/No room for them’ For Mississippians in deep poverty, voting is easier said than done

No room for them’ For Mississippians in deep poverty, voting is easier said than done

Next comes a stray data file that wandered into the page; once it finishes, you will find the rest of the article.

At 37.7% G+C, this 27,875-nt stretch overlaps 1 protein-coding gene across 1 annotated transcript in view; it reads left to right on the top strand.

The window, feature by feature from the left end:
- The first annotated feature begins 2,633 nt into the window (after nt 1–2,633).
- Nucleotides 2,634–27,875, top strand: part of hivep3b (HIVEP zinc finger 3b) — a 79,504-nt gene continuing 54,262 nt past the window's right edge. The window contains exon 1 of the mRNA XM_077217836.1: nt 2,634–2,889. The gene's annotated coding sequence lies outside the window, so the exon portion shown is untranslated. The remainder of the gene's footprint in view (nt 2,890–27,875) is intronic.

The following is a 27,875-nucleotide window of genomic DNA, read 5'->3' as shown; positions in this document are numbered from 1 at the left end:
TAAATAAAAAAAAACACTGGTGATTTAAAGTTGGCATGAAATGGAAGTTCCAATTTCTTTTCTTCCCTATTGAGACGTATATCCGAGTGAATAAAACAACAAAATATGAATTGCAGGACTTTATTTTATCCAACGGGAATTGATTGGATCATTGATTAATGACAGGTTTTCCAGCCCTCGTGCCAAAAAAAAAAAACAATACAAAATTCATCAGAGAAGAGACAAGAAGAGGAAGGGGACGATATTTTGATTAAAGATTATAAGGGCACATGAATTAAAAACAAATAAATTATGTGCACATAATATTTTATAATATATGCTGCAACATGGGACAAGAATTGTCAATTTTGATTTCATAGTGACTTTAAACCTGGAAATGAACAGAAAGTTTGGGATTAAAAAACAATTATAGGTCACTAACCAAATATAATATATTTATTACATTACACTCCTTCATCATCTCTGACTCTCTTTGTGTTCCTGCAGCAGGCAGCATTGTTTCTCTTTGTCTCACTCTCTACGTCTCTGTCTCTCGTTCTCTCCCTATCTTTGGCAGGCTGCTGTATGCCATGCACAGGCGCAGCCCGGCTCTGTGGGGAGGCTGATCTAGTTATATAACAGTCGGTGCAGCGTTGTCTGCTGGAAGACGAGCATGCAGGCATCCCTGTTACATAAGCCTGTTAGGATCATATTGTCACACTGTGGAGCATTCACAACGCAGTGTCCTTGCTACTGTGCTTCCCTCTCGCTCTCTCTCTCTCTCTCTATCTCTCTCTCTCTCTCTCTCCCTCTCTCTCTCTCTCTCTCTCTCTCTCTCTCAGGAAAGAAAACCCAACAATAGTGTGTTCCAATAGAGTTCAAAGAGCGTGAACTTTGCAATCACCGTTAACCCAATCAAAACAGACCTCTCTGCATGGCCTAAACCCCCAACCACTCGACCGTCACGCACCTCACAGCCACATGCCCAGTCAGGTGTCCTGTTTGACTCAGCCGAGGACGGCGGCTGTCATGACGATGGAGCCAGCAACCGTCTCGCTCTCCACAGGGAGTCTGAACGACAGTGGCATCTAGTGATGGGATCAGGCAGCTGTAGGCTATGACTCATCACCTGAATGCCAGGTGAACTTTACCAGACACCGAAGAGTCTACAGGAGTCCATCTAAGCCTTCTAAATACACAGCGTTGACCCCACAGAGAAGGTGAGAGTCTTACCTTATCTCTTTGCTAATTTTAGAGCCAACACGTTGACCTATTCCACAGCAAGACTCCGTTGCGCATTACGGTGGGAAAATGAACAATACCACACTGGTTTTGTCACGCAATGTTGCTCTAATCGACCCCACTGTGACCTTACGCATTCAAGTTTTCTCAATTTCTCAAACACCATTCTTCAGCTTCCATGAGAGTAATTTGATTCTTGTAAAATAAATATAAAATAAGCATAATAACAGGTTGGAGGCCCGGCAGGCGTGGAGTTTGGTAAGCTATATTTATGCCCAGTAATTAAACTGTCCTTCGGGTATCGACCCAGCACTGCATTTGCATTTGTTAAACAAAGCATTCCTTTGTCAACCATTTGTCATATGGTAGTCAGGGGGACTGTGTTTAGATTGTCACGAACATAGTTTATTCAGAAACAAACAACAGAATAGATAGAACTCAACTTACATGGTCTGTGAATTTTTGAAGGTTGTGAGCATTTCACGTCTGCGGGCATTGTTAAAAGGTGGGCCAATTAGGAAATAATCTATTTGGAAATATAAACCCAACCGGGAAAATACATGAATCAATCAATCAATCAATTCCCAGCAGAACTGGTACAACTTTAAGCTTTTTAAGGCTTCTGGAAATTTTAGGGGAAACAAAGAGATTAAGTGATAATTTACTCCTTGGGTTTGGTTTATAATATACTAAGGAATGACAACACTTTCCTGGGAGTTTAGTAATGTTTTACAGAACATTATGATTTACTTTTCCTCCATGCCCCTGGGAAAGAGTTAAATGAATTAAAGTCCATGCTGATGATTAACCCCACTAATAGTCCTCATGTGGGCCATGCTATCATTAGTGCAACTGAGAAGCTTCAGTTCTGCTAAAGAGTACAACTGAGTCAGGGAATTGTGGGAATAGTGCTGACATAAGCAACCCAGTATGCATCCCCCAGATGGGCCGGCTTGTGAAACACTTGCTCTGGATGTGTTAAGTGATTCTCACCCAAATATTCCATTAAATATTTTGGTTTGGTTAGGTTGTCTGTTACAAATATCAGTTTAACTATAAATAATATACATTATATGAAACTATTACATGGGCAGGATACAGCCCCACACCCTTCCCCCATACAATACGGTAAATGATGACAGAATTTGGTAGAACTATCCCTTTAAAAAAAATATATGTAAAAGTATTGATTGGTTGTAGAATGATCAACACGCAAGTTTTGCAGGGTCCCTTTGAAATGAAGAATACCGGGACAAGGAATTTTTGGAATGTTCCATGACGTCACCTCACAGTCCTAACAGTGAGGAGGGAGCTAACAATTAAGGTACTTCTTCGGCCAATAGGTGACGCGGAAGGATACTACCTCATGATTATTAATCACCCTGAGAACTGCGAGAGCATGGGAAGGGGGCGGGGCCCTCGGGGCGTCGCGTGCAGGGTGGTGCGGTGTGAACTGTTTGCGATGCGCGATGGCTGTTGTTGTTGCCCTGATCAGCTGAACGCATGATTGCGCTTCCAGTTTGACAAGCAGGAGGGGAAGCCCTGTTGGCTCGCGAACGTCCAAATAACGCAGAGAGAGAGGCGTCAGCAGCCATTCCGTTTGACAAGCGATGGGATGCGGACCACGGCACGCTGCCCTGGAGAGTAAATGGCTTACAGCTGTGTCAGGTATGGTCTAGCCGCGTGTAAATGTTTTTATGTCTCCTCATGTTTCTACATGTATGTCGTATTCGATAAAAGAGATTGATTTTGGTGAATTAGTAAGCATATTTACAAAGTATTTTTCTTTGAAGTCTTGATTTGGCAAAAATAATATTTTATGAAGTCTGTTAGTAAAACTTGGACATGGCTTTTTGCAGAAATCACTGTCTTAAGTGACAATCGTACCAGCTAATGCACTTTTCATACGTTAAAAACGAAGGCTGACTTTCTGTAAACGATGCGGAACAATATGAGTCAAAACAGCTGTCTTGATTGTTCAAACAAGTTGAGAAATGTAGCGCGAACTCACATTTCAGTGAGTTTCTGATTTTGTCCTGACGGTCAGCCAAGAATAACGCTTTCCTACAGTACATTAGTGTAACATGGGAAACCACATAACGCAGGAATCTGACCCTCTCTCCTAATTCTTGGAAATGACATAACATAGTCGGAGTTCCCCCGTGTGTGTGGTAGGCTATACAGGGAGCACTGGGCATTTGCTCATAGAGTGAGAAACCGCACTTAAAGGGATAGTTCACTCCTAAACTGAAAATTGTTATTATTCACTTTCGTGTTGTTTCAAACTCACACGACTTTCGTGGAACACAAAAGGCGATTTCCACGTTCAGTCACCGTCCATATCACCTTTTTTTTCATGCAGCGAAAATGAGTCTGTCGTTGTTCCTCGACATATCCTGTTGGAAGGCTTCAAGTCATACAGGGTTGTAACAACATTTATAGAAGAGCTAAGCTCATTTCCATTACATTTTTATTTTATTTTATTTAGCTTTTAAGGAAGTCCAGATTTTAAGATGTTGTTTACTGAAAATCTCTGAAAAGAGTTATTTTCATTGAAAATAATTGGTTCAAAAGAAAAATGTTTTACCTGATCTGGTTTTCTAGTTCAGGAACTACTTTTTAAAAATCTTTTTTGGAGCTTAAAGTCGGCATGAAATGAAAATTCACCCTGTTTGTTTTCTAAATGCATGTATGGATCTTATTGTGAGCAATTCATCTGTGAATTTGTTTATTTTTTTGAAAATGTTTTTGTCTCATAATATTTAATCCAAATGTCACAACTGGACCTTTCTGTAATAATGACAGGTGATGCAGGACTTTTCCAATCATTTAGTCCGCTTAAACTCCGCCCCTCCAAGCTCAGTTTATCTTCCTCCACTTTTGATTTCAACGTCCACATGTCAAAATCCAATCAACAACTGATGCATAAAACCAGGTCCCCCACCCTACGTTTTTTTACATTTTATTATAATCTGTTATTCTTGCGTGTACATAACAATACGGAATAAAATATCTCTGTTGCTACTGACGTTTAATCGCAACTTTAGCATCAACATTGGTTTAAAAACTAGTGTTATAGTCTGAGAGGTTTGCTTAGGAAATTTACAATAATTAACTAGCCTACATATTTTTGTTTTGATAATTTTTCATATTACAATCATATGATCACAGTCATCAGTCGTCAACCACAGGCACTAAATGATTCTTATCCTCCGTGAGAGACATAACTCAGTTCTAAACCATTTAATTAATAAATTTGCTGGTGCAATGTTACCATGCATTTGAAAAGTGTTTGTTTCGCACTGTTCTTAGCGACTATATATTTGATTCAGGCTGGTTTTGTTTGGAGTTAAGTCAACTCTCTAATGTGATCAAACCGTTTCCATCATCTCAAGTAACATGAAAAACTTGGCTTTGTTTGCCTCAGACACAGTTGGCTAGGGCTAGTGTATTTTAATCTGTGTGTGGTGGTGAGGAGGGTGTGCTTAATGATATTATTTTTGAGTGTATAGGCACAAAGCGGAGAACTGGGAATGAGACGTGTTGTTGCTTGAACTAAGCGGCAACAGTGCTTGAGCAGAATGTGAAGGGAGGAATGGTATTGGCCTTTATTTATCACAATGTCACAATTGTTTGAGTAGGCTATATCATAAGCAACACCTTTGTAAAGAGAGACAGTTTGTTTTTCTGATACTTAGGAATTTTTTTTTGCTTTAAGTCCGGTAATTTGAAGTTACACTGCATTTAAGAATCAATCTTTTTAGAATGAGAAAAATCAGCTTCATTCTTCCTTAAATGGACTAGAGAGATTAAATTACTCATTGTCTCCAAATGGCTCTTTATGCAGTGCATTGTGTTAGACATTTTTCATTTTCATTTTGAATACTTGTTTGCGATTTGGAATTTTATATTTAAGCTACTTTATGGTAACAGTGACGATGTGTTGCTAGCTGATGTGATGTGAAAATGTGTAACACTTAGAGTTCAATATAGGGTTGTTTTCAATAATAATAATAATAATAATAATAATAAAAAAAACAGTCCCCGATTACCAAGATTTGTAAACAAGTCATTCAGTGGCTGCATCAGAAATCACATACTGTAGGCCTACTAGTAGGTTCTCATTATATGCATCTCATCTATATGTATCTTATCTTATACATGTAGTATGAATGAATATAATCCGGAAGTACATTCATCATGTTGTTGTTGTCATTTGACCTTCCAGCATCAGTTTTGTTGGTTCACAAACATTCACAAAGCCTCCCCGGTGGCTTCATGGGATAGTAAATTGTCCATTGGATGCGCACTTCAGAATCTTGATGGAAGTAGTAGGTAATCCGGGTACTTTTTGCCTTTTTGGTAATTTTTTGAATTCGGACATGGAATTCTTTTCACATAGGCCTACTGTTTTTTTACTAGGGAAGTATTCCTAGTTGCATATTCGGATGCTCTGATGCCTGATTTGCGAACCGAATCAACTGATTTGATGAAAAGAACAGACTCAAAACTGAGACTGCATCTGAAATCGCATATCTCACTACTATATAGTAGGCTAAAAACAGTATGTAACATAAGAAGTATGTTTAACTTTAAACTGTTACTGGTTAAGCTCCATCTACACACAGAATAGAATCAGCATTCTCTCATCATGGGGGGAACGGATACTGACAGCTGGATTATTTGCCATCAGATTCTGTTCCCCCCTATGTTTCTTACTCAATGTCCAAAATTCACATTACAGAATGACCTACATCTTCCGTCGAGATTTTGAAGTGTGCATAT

Tony Moore, the man, stated that he would rather make a difference in his local community, give help to those living in poverty, than vote on Election Day. Jed Blackerby and Chris Purdon won’t vote as they can’t. They both claim they are among the almost 10% of Mississippians who have been permanently denied their right to vote by a felony conviction. Vivian Sims claimed she registered to vote “just in case,” but she doesn’t think she will cast a ballot come November 6. Mississippi Today spoke with a dozen people in Stewpot on the day that the long-time civil rights activist, the Rev. William Barber II, a member of the Poor People’s Campaign’s moral revival that aims to engage low-income Americans, visited Jackson. Barber explained to the crowd that anyone who tries to stop you from voting is trying to deny that your body was made in the image and likeness of God. Barber stated that if ever we were to need to vote, we should vote immediately. Because voting is a moral responsibility and a religious obligation. A person’s economic status strongly correlates to their political engagement. According to data from the 2014 midterm elections, the Pew Research Center found that the most financially secure Americans vote three times more than those who are less financially secure. This statistic is illuminating because political candidates seldom speak on the issues facing people living in deep poverty. Barber stated that this is because politicians and lawmakers frame issues for others instead of asking people their concerns and then constructing policy around them. Marquise Hunt, president of Tougaloo College’s National Association for the Advancement of Colored People Chapter, said that it was a mistake to ask people about their issues. “The most important thing in life is to get to know people.” Only 13 percent of registered voters took part in the June primaries in Mississippi, which is the poorest state in America, with nearly one-in-five residents living in poverty. The Poor People’s Campaign aims to mobilize grassroots voices to demand that policies and practices it claims prevent people from fleeing poverty such as voter suppression, voter suppression, income inequality and the prison industrial complex. The 11 a.m. rally was attended by hundreds of locals, including middle-class professionals, students at Lanier High School, and residents of nearby nursing homes. They gathered at Greater Mount Calvary Baptist Church, less than one mile from Stewpot which is Jackson’s most well-known soup kitchen and homeless service agency. During the passionate sermons by Barber, local clergymen and community activists, attendees rose to their feet and cheered as organizers handed out pledge cards. Participating in the movement requires that you agree to organize events, participate in voter mobilization in poor areas, promote the agenda via social media, and deliver the campaign’s demands directly to politicians. Jill Buckley is the executive director of Stewpot Community Services. She stated that the campaign was new to them and they were unsure how to get their voices heard. She said, “I think that’s true for many people, but perhaps more so for those who have so little control or influence over their lives, that they don’t really know how to make their voices heard or how making that voice heard will really matter for people in power.” Mississippi Today was told by a middle-aged man that he does not have an ID card, which would be required to vote. Another said that he has never registered to vote. He said that he didn’t know anything about the voting process. Buckley attended meetings for the Poor People’s Campaign, which Buckley praises. She was also invited to the Wednesday rally. However, no representative of the campaign has ever visited Stewpot to engage the community. Buckley stated that Stewpot is a place where people come together to share their lack of goods. Stewpot would be an ideal place to organize. Sims, who is a security guard, stated that no candidate or politician has addressed her biggest concern, the homeless people she sees downtown as she returns from work. Sims stated, “I get up every night from work to go through there and that same lady doesn’t know what to do… is sleeping down that bench.” Sims said, “Either they don’t have enough space or there isn’t anywhere to go. Maybe they don’t have the ability to speak for themselves. They might not have a voice.” She added, “So if there was an issue or any political matter that I could speak on, it would be for those people.” None of the U.S. Senate candidates — Incumbent U.S. Senators. Roger Wicker, Cindy Hyde-Smith and state senator Chris McDaniel, as well as state rep. David Baria, Mike Espy, and Cindy Hyde Smith, all of whom are running for the U.S. Senate — Incumbent U.S. Sens. “Many of our tendency is to see people who live in shelters and are schizophrenic or downtrodden as having no ambition, they just happened to be there and that’s exactly what they deserve,” Iya’falola Omobola, a local activist and co-founder of Cooperation Jackson said at Wednesday’s rally. I want you to understand that homelessness does not exist as a mental state. It is not a condition. It is the result of our country. My daughter and I lived in a shelter for nine months. It was a place that appreciated us and was able help us uplift ourselves again.” The average apartment in a two-bedroom apartment in Mississippi is available to rent at $14.51 an hour. This is according to the 2018 National Low Income Housing Coalition report “Out of Reach.” This standard states that housing costs should not exceed 30 percent of a person’s income. Omobola is now a case manager at the shelter where she used to live. According to her, at least 10 people pass through their doors every day. We don’t have enough room for them. There is absolutely no place here. Omobola stated that we need to reach an agreement when talking about the Poor People’s Campaign. We’re referring to everyone around the globe. Last spring, the Poor People’s Campaign was launched with “40 Days of Action” where roughly 50,000 people participated in peaceful protests and marches in 42 states. Some even were arrested for refusing leave their state capital buildings. These demonstrations are reminiscent of the campaign of the identical name, which was organized by the Rev. After visiting the small Delta town Marks in 1966, Dr. Martin Luther King Jr. saw children without shoes and visited again. The current Poor People’s Campaign organizers in Mississippi held several rallies this summer. They burned the state flag outside the Governor’s residence with about two dozen people watching. In the weeks before Barber’s visit, they also deployed canvassing teams. Thomas Jenkins, a bishop at New Dimensions International Ministries, Jackson, and leader of Mississippi’s Poor People’s Campaign, stated that one of their primary missions is to provide information and arm the community. Jenkins stated that many people speak of poverty in generalized terms. Jenkins explained, “So we come up with facts.” “Once we have the facts, and the facts are out there, people can go to their congressman and say, Here are these facts and here are the policy that caused them to be what they were.'” Jenkins said. For example, in the U.S., the richest three residents own $248.5 billion more wealth than the bottom 50% of the country (or over 160 million people). Although productivity has increased by 77 per cent in the United States since 1973, hourly earnings have grown by 12 per cent. According to a New York Times Magazine analysis of poverty employment, if the federal minimum wage had increased alongside productivity, it would have been more than $20 an hr today. The social safety net is also shrinking. According to the most recent data, Mississippi spent only 6.5 percent of its federal grant, known as “welfare”, for Temporary Assistance For Needy Families (or “welfare”) in 2017. This was just after it had received a total of $17 million. This assistance was received by 5,682 families in 2017, down from 11,377 in 2012. The number of families receiving this assistance has declined from 11,377 in 2012 to 5,682 in 2017. Both candidates support increasing the minimum wage. Espy, on his campaign website, and Baria through the House’s public statements and legislation he has introduced in the House both support this. The Poor People’s Campaign identifies the nation’s 40 million-plus people who are poor to policies that allow wealthy individuals to accumulate large amounts of the nation’s wealth, and to the absence of federal programs for the needy. Purdon said that Mississippi wants to take all of their money and put them somewhere, and he pointed out the abandoned buildings along West Capitol Street near Stewpot. “So excuse me my French, Mississippi isn’t shit.” Social workers and charities have almost no connection between political engagement and providing assistance. “If you are able to lift yourself from the daily grind, then you will realize that voting is important. Buckley stated that so much of what it is about is making sure people have enough food, shelter and clothing — to meet their basic needs. “We perhaps don’t keep citizen action in our minds,” Buckley explained. Buckley stated that transportation is a major barrier to low-income people being able to visit their doctor, go to job interviews, or vote on Election Day. Many activist groups offer carpooling services and have partnered with Uber to provide free rides for voters. The Poor People’s Campaign organized a visit to West Jackson Tuesday. They canvassed the area around Greater Mount Calvary just a day before their rally. One stretch of Grand Avenue was empty. The block was lined with abandoned, neglected homes. The block was lined with abandoned, dilapidated homes. Canvassers passed them as they walked over the glass bottles and overgrown sidewalks. These empty lots and homes — an estimated 3,000 in Jackson — are all part of a city that has hundreds of homeless. Erica Williams, a Michigan native who is also the national organizer of the campaign, said: “Why, in one of the wealthest countries in the world, are we having these problems?”_x000D